Photoscape Editor for simple manipulation and resizing of static graphics, almost exclusively for screen captures, blurring of private data, and for cropping out extraneous detail.
VSDC Video Editor for video cropping, color adjustment (I hate seeing my face too orange), and green screen background removal. Since I transfer out the video for a picture-in-picture effect, I replace the green screen with a single RGB value which the next application can easily remove.
ActivePresenter 8 for compositing all the pieces on a single timeline, adding animations and graphics overlays for emphasis or clarity, and exporting the final video to YouTube.
Creating a Post-production Pipeline
Whichever set of applications you choose, you can save a lot of time in post-production by creating a concrete, ordered pipeline of the actions you need to perform. It will save you even more time if you’re planning to create a lengthy series of videos.
As with most artistic endeavors, you’ll want to use the iterative design paradigm: write down what works best so far, and then each time you find something slightly better, update your written pipeline.
As an example, here’s my current pipeline, after being updated for the use of green screen overlays:
Use a template project for ActivePresenter. Whenever it’s time for a new project, copy that project file and rename it in its own directory. Keep it updated.
Add the written tutorial content as preliminary slides in that project.
Plan the overall organization of the tutorial, what actions to include in the recorded screencast, and what video segments will be needed (this corresponds to a storyboard, but without the hard hand-drawing work).
Record the screencasts of the target application in ActivePresenter (the slides and the screencasts represent all of my full-size backgrounds that other graphics elements will be composited on top of).
Edit the screencasts by cutting and speeding up the slow parts – when done, we’ll know about how long the entire video will take, plus or minus 10%.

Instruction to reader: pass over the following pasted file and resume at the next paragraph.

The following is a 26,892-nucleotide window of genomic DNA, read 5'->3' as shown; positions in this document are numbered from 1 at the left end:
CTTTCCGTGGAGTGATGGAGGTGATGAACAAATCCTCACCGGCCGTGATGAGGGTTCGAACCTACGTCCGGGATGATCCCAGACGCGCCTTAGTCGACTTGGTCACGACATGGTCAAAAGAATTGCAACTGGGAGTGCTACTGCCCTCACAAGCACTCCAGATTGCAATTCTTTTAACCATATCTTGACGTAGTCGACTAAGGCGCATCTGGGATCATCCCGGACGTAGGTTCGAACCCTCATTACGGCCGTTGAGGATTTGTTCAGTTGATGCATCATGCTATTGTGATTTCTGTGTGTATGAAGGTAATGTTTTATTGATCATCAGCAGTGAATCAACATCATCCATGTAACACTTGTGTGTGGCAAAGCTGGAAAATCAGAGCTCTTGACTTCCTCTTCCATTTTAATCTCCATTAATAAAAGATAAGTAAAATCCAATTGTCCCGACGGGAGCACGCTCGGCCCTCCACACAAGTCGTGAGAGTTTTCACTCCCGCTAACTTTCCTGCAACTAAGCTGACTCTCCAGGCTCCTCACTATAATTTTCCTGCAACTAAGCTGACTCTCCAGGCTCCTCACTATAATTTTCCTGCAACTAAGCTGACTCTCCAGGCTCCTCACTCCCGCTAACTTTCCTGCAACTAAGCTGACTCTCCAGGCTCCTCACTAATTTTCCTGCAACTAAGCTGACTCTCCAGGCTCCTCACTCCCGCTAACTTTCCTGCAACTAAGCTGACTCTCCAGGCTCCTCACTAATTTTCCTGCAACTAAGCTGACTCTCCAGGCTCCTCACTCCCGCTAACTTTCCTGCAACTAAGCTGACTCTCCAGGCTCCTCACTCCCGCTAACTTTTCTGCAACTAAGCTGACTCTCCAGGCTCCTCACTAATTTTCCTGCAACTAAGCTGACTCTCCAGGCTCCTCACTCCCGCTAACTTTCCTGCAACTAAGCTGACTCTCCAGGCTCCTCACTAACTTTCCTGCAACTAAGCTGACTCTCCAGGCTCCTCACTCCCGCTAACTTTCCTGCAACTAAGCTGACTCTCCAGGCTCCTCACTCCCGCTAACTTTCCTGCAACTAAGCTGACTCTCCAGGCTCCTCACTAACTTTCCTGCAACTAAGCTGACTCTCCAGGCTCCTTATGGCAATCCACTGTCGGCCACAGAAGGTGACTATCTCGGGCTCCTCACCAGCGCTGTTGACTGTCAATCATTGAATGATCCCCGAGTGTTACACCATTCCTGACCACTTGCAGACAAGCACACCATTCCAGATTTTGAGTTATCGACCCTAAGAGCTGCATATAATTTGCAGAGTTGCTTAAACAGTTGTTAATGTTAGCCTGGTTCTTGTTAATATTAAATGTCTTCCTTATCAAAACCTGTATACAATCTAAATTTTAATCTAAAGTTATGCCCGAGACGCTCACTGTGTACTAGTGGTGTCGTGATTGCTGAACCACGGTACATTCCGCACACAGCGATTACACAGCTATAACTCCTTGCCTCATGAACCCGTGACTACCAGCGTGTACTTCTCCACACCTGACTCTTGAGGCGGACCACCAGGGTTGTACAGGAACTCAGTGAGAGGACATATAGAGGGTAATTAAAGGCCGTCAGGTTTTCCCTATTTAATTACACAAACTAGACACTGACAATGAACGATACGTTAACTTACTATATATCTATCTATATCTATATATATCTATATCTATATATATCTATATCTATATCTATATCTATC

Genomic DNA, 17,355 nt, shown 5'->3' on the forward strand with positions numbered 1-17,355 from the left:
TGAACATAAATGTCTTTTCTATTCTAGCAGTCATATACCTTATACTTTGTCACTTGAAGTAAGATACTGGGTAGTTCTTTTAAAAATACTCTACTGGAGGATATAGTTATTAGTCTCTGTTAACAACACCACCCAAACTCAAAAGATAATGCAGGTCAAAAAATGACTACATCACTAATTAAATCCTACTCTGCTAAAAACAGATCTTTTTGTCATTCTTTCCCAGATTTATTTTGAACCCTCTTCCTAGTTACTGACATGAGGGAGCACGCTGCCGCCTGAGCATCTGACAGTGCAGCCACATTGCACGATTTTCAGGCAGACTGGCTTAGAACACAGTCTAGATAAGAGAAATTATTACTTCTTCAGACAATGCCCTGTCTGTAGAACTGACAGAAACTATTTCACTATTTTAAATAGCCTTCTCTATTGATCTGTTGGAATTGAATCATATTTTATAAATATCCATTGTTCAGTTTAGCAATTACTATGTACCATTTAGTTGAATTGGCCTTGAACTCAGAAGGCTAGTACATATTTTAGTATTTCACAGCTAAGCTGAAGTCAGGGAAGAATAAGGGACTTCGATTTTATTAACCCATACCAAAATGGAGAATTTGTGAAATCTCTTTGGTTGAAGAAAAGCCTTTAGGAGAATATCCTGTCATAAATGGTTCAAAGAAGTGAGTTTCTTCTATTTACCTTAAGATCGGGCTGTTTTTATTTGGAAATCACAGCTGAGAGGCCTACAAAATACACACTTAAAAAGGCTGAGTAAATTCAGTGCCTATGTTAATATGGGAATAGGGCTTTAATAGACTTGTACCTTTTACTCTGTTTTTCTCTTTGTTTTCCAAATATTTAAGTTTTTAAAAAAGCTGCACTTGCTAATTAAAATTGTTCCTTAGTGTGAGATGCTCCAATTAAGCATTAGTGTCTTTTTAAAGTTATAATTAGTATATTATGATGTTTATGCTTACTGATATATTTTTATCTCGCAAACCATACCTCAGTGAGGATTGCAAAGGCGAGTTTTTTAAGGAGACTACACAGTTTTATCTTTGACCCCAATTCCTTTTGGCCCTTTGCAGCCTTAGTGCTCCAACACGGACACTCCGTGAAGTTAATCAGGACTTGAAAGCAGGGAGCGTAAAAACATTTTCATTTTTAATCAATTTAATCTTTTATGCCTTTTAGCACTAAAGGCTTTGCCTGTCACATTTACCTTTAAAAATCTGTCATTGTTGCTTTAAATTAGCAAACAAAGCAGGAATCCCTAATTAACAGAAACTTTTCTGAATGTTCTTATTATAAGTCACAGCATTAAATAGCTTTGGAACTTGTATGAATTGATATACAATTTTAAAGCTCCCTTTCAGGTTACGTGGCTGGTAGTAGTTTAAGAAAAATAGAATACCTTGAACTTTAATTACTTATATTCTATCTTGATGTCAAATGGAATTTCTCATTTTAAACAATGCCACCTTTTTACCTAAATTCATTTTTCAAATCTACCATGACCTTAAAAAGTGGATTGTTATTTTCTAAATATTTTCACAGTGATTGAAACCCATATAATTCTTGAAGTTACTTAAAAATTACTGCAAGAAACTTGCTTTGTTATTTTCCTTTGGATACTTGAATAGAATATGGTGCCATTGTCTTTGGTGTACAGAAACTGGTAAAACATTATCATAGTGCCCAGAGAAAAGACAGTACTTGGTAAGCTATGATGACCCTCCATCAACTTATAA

Write out the full text of the narration that will fit within that time limit.
More finely edit the screencasts, fix any privacy issues like names or IP addresses, and plan when graphics will be composited to add emphasis and improve clarity.
Record draft audio to go with the video, refining the text so that spoken references to visuals occur at the same time as it is seen in the screencast.
Record the green screen video with teleprompter in a capture program, and use VSDC to crop the video so all the background is green, remove the chroma key, and substituting the same color as we use in the background of the slides so that it will look transparent when composited.
Back in ActivePresenter, composite the green screen, make final video edits, and then record the final audio in a single linear session with a high quality microphone.
Export the final video and back up all video project files, application project files, scripts and other resources, using templated, sequentially numbered names.
So now you probably know more than you wanted to know about post-production, unless you’ve just been tasked with creating a tutorial video from scratch by yourself. On the other hand, maybe you’ve already made a few videos, and you find yourself dreading the post-production phase because it seems like too much work.
Once you thoroughly understand all of the steps involved and get comfortable with a fixed pipeline that works for you, I think you’ll begin to realize that most of what slows down post-production is actually unresolved problems stemming from the video shooting phase.
Next time we’ll look at YouTube as a publishing destination, see you then.